Powwow highlights traditions

AUSTINTOWN -- There are some who consider dancing to be a recreational pastime.
For many American Indians taking part in a traditional powwow at Austintown Fitch High School this weekend, dancing means a lot more: It is integral to the lifestyle of their ancestors.
The powwow, which is much like a festival, is open to the public. It began Friday and runs from 10 a.m. to 6 p.m. today and Sunday. Organizers said the powwow is the first sponsored by Soaring Hawk Village and Cultural Society, an American Indian social group.
Its purpose
Toni Lee, who is second chief and Wolf Clan Mother of Soaring Hawk Village, explained that the powwow, which includes about 20 American Indians dancing, drumming and singing, brings together people from different tribes.
Lee, who also uses the American Indian name Mother Spirit Rider, said: "It's a coming together of people who care about things and care about each other. ... You get a very spiritual feeling when you do these powwows because of all the positive energy, and all the positive things that come out of this."
Lee, a Youngstown native, took on the American Indian way of life two years ago when she was adopted into the Lenni Lenape tribe.
"There are a lot of people out there that just want to say, 'I'm Native American and I'm entitled to this and that,' but that's not what this [lifestyle and powwow] is all about," said Lee. "This is not about profit, or anything like that. This is about being spiritual, learning, having fun and meeting good people."
John Shadow Eagle, a traditional dancer and storyteller from Kitts Hill, Ohio, has been involved in the American Indian lifestyle all his life.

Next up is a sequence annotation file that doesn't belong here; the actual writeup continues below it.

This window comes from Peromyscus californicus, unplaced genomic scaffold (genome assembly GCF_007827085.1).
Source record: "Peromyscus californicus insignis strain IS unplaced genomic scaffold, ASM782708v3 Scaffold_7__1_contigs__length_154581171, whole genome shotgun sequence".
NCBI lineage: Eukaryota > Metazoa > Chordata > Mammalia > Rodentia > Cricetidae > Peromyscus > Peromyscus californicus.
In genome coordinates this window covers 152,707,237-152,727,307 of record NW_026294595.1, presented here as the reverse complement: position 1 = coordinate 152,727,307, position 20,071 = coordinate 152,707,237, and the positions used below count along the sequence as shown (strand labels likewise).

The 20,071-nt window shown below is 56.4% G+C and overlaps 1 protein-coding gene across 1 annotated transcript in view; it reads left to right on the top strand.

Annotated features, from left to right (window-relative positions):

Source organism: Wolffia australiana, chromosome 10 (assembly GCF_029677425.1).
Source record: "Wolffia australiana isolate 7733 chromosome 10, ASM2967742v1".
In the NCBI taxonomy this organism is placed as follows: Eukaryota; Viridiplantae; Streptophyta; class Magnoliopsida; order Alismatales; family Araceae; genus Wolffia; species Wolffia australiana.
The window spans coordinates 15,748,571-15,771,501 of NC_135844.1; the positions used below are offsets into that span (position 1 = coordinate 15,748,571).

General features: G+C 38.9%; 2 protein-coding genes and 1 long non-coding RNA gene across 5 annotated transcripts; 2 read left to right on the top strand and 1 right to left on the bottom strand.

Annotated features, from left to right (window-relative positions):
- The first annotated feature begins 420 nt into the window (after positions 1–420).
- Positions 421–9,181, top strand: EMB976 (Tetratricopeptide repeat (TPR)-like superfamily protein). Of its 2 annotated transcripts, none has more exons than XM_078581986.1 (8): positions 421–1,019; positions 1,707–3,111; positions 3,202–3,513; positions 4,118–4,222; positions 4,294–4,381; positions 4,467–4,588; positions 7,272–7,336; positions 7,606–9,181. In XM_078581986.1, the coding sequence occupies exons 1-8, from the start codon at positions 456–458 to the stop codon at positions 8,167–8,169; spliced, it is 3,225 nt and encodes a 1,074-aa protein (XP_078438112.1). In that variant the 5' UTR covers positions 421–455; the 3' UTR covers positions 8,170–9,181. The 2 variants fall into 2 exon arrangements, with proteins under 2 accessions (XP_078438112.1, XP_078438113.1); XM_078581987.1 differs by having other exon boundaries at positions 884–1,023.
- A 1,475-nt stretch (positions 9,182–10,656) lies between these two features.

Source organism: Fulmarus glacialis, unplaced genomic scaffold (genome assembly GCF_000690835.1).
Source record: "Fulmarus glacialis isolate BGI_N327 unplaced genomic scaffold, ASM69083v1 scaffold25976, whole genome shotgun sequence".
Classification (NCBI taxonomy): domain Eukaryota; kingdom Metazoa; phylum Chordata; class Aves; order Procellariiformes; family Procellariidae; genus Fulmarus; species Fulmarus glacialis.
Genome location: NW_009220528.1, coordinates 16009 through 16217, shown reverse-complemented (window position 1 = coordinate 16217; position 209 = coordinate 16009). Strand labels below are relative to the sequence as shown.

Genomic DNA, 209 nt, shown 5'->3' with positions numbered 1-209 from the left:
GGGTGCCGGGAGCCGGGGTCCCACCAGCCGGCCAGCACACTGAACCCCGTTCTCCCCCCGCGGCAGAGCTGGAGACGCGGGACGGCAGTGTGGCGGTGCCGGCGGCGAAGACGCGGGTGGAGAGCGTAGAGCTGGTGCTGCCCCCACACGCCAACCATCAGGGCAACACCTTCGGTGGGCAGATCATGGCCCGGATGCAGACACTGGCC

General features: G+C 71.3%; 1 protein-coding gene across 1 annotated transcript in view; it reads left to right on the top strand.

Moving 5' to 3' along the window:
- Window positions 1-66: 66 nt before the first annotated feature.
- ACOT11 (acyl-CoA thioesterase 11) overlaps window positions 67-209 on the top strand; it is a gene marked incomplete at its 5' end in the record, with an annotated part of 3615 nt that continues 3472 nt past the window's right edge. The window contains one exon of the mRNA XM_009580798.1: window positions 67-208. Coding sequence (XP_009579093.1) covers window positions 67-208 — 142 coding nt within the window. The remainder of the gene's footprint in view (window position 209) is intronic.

"Dancing is a form of prayer for me -- the drum has to reach you," said Shadow Eagle, a member of the Shawnee Nation who has lived on the Pine Ridge Reservation in South Dakota.
He added that it's important to learn about the American Indian lifestyle before deciding to participate. "It's kind of like a book; you have to read it first in order to know about it."
John Kountz, chief of Soaring Hawk Village, said he learned a lot about American Indians from the Seminole Indians when he lived in South Florida. "I've been following my heritage since I was young," said Kountz, an Austintown resident, who also uses the name Spiritwolf.
Kountz said he and his wife, Cindy "Shewolf" Kountz, married four years ago in a traditional American Indian ceremony in Ohio.
Another powwow participant, Jeannette "Silent Deer Walker" Bartoletti, said that the American Indian lifestyle allows her to be closer to Mother Nature, and her heritage. "We live by the old laws called 'wampum' laws, and we do as much of the old ways as we possibly can," Bartoletti said.
For more information on the powwow or the American Indian society, contact Cindy Kountz at (330) 799-7962.
The festival also includes vendors selling food, and jewelry and other American Indian craftwork.

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